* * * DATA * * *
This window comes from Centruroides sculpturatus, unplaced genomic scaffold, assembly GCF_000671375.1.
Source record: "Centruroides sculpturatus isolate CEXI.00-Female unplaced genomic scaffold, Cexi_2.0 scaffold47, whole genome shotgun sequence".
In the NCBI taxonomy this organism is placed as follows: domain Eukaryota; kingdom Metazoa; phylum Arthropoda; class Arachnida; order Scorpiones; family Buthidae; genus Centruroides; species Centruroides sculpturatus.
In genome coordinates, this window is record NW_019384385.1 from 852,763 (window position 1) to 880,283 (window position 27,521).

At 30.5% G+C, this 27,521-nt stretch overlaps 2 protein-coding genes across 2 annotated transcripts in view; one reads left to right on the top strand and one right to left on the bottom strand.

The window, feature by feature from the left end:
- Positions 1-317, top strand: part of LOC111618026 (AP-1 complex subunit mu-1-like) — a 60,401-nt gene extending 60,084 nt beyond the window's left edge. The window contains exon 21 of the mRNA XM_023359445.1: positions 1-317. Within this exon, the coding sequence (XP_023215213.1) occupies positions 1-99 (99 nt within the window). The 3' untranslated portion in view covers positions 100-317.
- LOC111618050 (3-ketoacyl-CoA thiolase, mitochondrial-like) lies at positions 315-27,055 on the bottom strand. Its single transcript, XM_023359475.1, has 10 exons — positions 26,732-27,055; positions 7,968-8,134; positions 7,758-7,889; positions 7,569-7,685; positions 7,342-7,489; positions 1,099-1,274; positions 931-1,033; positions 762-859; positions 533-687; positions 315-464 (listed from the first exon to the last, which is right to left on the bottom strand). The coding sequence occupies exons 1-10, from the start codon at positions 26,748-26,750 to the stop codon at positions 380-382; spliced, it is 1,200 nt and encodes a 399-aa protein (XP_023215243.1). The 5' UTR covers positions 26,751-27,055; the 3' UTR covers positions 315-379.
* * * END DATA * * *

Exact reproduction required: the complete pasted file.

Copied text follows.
This window comes from Centruroides sculpturatus, unplaced genomic scaffold, assembly GCF_000671375.1.
Source record: "Centruroides sculpturatus isolate CEXI.00-Female unplaced genomic scaffold, Cexi_2.0 scaffold47, whole genome shotgun sequence".
In the NCBI taxonomy this organism is placed as follows: domain Eukaryota; kingdom Metazoa; phylum Arthropoda; class Arachnida; order Scorpiones; family Buthidae; genus Centruroides; species Centruroides sculpturatus.
In genome coordinates, this window is record NW_019384385.1 from 852,763 (window position 1) to 880,283 (window position 27,521).

At 30.5% G+C, this 27,521-nt stretch overlaps 2 protein-coding genes across 2 annotated transcripts in view; one reads left to right on the top strand and one right to left on the bottom strand.

The window, feature by feature from the left end:
- Positions 1-317, top strand: part of LOC111618026 (AP-1 complex subunit mu-1-like) — a 60,401-nt gene extending 60,084 nt beyond the window's left edge. The window contains exon 21 of the mRNA XM_023359445.1: positions 1-317. Within this exon, the coding sequence (XP_023215213.1) occupies positions 1-99 (99 nt within the window). The 3' untranslated portion in view covers positions 100-317.
- LOC111618050 (3-ketoacyl-CoA thiolase, mitochondrial-like) lies at positions 315-27,055 on the bottom strand. Its single transcript, XM_023359475.1, has 10 exons — positions 26,732-27,055; positions 7,968-8,134; positions 7,758-7,889; positions 7,569-7,685; positions 7,342-7,489; positions 1,099-1,274; positions 931-1,033; positions 762-859; positions 533-687; positions 315-464 (listed from the first exon to the last, which is right to left on the bottom strand). The coding sequence occupies exons 1-10, from the start codon at positions 26,748-26,750 to the stop codon at positions 380-382; spliced, it is 1,200 nt and encodes a 399-aa protein (XP_023215243.1). The 5' UTR covers positions 26,751-27,055; the 3' UTR covers positions 315-379.